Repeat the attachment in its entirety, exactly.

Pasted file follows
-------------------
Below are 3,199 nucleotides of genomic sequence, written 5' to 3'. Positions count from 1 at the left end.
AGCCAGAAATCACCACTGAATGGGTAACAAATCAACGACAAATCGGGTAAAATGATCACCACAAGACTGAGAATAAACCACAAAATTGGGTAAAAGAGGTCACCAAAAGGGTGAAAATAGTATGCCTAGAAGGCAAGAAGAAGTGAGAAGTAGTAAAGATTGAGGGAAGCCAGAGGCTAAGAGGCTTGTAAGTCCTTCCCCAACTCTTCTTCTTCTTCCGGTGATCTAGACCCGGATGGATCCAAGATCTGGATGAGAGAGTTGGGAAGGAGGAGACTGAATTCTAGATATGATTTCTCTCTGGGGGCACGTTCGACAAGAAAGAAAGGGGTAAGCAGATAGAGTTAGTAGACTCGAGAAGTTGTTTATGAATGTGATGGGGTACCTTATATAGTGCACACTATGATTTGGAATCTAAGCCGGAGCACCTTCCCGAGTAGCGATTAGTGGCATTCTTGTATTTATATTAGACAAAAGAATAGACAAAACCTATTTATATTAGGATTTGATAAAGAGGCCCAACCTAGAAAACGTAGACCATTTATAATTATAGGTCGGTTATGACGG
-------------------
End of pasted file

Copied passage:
Below are 3,199 nucleotides of genomic sequence, written 5' to 3'. Positions count from 1 at the left end.
AGCCAGAAATCACCACTGAATGGGTAACAAATCAACGACAAATCGGGTAAAATGATCACCACAAGACTGAGAATAAACCACAAAATTGGGTAAAAGAGGTCACCAAAAGGGTGAAAATAGTATGCCTAGAAGGCAAGAAGAAGTGAGAAGTAGTAAAGATTGAGGGAAGCCAGAGGCTAAGAGGCTTGTAAGTCCTTCCCCAACTCTTCTTCTTCTTCCGGTGATCTAGACCCGGATGGATCCAAGATCTGGATGAGAGAGTTGGGAAGGAGGAGACTGAATTCTAGATATGATTTCTCTCTGGGGGCACGTTCGACAAGAAAGAAAGGGGTAAGCAGATAGAGTTAGTAGACTCGAGAAGTTGTTTATGAATGTGATGGGGTACCTTATATAGTGCACACTATGATTTGGAATCTAAGCCGGAGCACCTTCCCGAGTAGCGATTAGTGGCATTCTTGTATTTATATTAGACAAAAGAATAGACAAAACCTATTTATATTAGGATTTGATAAAGAGGCCCAACCTAGAAAACGTAGACCATTTATAATTATAGGTCGGTTATGACGG